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Oscar Wilde / Writer (Peter Doherty)

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Oscar Wilde (16 October 1854 – 30 November 1900) was an Irish playwright, poet and author of numerous short stories and one novel. Known for his biting wit, he became one of the most successful playwrights of the late Victorian era in London, and one of the greatest celebrities of his day. Several of his plays continue to be widely performed, especially The Importance of Being Earnest. As the result of a widely covered series of trials, Wilde suffered a dramatic downfall and was imprisoned for two years' hard labour after being convicted of "gross indecency" with other men. After Wilde was released from prison he set sail for Dieppe by the night ferry. He never returned to Ireland or Britain. Members of The Libertines have been known to mention Wilde as an influence, especially Peter Doherty.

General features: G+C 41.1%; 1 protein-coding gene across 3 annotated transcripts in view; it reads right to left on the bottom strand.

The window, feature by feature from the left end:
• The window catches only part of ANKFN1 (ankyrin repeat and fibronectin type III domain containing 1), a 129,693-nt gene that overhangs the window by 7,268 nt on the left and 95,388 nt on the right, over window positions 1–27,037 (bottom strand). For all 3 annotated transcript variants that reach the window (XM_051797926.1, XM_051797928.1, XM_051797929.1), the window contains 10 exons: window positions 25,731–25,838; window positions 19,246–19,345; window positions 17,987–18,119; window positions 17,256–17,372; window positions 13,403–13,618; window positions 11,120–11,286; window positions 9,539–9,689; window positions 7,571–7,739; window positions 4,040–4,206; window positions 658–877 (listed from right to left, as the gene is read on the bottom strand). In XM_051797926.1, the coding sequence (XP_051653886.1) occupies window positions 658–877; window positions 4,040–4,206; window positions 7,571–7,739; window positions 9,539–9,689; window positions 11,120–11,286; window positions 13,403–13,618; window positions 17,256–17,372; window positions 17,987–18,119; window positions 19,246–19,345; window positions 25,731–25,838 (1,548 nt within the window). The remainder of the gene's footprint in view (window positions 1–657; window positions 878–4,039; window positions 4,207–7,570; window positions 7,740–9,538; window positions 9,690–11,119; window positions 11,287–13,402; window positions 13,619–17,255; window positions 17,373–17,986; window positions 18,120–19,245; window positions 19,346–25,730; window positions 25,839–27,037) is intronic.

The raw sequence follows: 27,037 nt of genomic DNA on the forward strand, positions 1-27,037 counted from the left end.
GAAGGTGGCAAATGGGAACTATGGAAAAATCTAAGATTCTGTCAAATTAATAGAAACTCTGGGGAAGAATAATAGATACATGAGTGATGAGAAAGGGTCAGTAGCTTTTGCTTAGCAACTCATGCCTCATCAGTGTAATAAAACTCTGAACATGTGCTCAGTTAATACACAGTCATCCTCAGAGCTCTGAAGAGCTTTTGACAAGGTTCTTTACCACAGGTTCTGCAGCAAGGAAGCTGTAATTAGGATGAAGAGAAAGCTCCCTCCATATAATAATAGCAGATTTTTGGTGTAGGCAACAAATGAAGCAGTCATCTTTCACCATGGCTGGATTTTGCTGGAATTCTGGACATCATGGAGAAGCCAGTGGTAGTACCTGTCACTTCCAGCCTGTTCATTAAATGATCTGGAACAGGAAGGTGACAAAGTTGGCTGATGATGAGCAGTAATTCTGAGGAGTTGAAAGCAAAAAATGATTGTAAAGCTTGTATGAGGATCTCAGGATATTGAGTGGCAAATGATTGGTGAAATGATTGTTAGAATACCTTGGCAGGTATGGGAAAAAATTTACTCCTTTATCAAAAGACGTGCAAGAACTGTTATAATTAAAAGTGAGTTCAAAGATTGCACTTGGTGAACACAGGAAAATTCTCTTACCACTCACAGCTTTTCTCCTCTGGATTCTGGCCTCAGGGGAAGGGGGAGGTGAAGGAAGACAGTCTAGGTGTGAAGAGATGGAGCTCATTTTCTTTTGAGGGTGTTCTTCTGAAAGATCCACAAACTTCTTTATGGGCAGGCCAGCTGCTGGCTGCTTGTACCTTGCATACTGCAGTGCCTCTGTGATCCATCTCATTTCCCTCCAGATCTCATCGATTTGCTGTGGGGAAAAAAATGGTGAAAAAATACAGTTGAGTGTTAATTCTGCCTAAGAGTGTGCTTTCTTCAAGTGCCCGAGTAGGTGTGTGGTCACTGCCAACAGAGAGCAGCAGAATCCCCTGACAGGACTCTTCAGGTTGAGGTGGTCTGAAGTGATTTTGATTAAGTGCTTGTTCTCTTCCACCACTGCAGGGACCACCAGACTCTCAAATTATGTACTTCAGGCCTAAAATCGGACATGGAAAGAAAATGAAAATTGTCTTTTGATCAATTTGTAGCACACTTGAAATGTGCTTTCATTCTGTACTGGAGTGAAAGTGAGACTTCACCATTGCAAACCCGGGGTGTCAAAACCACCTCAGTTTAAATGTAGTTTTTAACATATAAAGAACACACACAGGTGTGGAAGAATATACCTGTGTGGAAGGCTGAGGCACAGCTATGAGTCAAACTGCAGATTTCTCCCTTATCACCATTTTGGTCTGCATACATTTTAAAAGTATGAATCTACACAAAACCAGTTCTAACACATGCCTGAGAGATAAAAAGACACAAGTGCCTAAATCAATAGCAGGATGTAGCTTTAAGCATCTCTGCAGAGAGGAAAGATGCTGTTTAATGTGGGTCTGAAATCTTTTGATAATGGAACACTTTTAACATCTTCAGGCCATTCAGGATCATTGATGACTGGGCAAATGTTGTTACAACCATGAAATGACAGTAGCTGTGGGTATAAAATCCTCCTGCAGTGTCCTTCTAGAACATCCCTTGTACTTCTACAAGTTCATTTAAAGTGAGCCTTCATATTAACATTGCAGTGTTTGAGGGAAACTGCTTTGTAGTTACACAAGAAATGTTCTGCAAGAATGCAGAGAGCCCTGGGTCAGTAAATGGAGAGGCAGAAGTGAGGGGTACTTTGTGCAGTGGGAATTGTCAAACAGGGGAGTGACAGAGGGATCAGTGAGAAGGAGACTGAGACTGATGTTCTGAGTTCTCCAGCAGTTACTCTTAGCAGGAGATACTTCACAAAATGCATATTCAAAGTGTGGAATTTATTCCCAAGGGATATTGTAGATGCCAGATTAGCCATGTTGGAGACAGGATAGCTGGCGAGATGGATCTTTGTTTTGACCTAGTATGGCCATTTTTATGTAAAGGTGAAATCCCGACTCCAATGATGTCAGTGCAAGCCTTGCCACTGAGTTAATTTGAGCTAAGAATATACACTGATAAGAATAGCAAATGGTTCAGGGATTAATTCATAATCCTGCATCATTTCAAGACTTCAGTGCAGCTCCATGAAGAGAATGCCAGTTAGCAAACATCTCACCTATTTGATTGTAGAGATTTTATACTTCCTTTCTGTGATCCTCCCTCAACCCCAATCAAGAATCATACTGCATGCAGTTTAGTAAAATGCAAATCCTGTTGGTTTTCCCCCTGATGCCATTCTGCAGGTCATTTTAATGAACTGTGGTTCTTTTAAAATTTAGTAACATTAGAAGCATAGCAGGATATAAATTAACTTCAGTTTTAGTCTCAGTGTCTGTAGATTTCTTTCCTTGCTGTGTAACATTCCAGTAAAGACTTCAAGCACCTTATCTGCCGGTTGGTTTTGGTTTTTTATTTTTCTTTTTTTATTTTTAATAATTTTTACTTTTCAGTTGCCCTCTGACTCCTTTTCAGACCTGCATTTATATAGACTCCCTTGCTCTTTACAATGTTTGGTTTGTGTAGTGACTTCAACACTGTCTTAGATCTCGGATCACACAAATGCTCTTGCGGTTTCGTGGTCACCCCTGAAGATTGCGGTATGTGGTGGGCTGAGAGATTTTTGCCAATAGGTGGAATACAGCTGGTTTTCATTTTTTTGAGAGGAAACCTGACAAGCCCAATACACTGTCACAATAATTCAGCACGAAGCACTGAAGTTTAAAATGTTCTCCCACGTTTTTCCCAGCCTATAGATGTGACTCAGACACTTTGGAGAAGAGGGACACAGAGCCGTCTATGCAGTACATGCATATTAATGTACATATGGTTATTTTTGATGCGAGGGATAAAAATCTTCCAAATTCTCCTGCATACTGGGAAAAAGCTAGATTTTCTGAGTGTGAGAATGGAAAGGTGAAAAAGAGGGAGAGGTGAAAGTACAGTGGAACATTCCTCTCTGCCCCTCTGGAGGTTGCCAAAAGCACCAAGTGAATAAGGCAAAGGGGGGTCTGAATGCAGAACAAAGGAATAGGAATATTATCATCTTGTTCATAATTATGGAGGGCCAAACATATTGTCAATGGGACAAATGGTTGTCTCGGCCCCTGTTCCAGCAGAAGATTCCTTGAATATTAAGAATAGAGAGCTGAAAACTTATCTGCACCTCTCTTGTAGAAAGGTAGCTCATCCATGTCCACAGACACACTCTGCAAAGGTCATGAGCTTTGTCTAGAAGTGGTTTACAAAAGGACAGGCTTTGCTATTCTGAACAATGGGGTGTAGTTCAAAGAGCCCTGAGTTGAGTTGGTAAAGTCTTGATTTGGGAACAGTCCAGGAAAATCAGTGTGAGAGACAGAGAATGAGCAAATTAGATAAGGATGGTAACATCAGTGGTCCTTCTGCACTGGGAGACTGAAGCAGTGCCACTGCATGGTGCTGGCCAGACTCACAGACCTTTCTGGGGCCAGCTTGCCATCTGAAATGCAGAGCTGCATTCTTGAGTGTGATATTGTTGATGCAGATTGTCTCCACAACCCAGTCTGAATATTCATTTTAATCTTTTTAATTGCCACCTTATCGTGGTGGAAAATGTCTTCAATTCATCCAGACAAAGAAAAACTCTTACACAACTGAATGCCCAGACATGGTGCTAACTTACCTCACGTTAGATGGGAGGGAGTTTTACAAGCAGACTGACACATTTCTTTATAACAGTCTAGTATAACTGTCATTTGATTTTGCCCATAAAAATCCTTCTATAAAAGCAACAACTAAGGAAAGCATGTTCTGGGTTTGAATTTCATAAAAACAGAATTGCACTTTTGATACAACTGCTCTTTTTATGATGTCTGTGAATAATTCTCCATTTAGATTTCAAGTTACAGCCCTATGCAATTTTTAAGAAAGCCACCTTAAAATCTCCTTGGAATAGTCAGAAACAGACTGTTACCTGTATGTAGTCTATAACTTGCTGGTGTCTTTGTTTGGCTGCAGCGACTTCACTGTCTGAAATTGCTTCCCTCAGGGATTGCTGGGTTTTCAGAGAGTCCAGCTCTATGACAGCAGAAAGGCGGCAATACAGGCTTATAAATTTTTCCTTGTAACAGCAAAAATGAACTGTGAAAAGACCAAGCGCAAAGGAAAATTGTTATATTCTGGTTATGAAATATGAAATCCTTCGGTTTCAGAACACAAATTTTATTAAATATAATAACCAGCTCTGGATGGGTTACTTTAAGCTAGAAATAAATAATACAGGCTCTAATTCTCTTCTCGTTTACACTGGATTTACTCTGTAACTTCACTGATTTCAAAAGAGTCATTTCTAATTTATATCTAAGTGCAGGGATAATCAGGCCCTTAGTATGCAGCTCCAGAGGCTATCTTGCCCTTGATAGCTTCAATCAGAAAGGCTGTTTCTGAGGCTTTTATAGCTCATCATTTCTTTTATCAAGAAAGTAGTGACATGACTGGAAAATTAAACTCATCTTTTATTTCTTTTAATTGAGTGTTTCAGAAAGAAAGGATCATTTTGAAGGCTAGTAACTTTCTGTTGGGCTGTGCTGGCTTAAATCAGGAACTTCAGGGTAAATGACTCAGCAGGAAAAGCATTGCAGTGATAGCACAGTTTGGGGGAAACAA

The artwork for Doherty's debut solo album, Grace/Wastelands was based on Wilde's French play, 'Salomé', and a track on the album was also named after the play. An early Libertines song, written by Doherty and Barat also made reference to Wilde's work with lyrics referencing the novel 'The Picture of Dorian Gray' (They’re just narcissists / Well wouldn’t it be nice to be Dorian Gray? / Just for a day / They’re just narcissists /Oh, what’s so great to be Dorian Gray /Everyday?). The lyrics to Doherty's second single, Broken Love Song, contain a quote from Oscar Wilde's "The Ballad of Reading Gaol".

Both Doherty and Barat have also mentioned Wilde in interviews, with Barat saying he would like to spend Christmas "...with Oscar Wilde in the Dordogne..." and Doherty calling him "...an amazing writer and amazing inspiration...".